Independent travel can sometimes be lonely and I have not yet developed the traveler’s mentality of being able to strike up a conversation with just anyone I see along the way (not that I haven’t made friends along the way). That being said, I seem to be drawn to a particular group of people, my people, flow artists.
Whether it’s walking along on a white sand beach or through a local city park, I’m always on the lookout for a cool place to practice spinning poi.
Like me, other flow artists from all disciplines are doing the same and they’re whom I find it easiest to strike up a conversation with.
I’ve met professional fire performers that work full time at bars and others that have been traveling the world for years and years making a living performing on the street as well as at resorts, conventions and other shows around the world. I’ve met artists wielding poi, staffs (single, double and dragon), s-curves, rope dart, duel fire whips and both traditional and contact juggling balls.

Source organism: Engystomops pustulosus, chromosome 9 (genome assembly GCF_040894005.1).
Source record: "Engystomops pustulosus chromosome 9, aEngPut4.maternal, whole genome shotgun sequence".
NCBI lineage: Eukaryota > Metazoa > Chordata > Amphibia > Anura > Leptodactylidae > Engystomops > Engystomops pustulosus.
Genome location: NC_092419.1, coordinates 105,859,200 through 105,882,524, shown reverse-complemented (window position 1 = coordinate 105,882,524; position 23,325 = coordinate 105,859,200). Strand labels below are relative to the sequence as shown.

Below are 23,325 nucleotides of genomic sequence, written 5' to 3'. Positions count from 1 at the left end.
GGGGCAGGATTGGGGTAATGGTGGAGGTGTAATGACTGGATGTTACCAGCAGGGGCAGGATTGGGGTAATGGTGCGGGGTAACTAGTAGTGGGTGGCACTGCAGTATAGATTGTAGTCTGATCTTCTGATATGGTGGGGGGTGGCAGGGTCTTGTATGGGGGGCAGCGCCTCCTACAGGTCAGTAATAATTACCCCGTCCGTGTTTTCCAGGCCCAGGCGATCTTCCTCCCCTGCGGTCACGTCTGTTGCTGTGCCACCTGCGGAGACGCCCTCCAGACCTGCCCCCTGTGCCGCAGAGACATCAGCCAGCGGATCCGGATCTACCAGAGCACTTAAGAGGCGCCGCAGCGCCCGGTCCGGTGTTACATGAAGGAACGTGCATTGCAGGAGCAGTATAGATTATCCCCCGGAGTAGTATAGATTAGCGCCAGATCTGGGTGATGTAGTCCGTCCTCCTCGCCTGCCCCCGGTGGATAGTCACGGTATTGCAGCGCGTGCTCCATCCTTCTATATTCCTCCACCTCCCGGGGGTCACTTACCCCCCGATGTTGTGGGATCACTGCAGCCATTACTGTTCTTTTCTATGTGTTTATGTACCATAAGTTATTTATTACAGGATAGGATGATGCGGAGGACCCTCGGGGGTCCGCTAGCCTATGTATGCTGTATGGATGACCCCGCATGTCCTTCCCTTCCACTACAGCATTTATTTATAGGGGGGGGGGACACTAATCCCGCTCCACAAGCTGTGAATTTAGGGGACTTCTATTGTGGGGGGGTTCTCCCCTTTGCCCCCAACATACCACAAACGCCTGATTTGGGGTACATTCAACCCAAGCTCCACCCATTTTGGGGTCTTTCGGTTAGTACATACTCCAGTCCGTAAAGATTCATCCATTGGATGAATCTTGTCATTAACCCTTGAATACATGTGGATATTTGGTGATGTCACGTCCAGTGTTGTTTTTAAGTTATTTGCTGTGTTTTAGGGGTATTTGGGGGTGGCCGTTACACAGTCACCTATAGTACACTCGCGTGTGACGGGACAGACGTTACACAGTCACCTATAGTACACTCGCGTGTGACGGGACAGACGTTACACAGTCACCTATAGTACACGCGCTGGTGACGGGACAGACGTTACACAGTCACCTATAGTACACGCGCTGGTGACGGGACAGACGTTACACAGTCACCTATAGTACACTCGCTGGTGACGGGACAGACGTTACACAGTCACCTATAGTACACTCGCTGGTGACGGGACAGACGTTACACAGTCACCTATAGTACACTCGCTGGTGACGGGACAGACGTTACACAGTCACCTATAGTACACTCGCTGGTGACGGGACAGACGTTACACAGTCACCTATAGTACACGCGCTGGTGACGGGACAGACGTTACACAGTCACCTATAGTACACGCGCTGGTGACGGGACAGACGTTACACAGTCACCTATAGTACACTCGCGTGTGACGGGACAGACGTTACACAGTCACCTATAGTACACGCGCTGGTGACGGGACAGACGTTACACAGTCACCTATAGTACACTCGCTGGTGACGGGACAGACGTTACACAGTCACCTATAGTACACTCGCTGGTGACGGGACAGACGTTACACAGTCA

While no professional wants to hand over the golden key of success, those individuals whom I’ve met have given me tips and told me a lot about how to get into the profession. They gave me tips for performing for an audience, networking in the flow circuit, how to gather a crowd, and they told me that if I want to be successful performer, I’ll need to learn new toys besides just poi.
Each time I move on to a new location, I’m taking a piece of the performers I’ve met with me. Like the spinners from home, they’ve all left an imprint on me with technique, skill and knowledge.
While I don’t know that I’ll ever become a fire performer exclusively, my current plans lend me a considerable amount of time to hone my skills and master my flow.
While working location independently and traveling the world, a fire focused future seems like a dream.
Only as I continue down my path will I see where it’s heading. Who knows.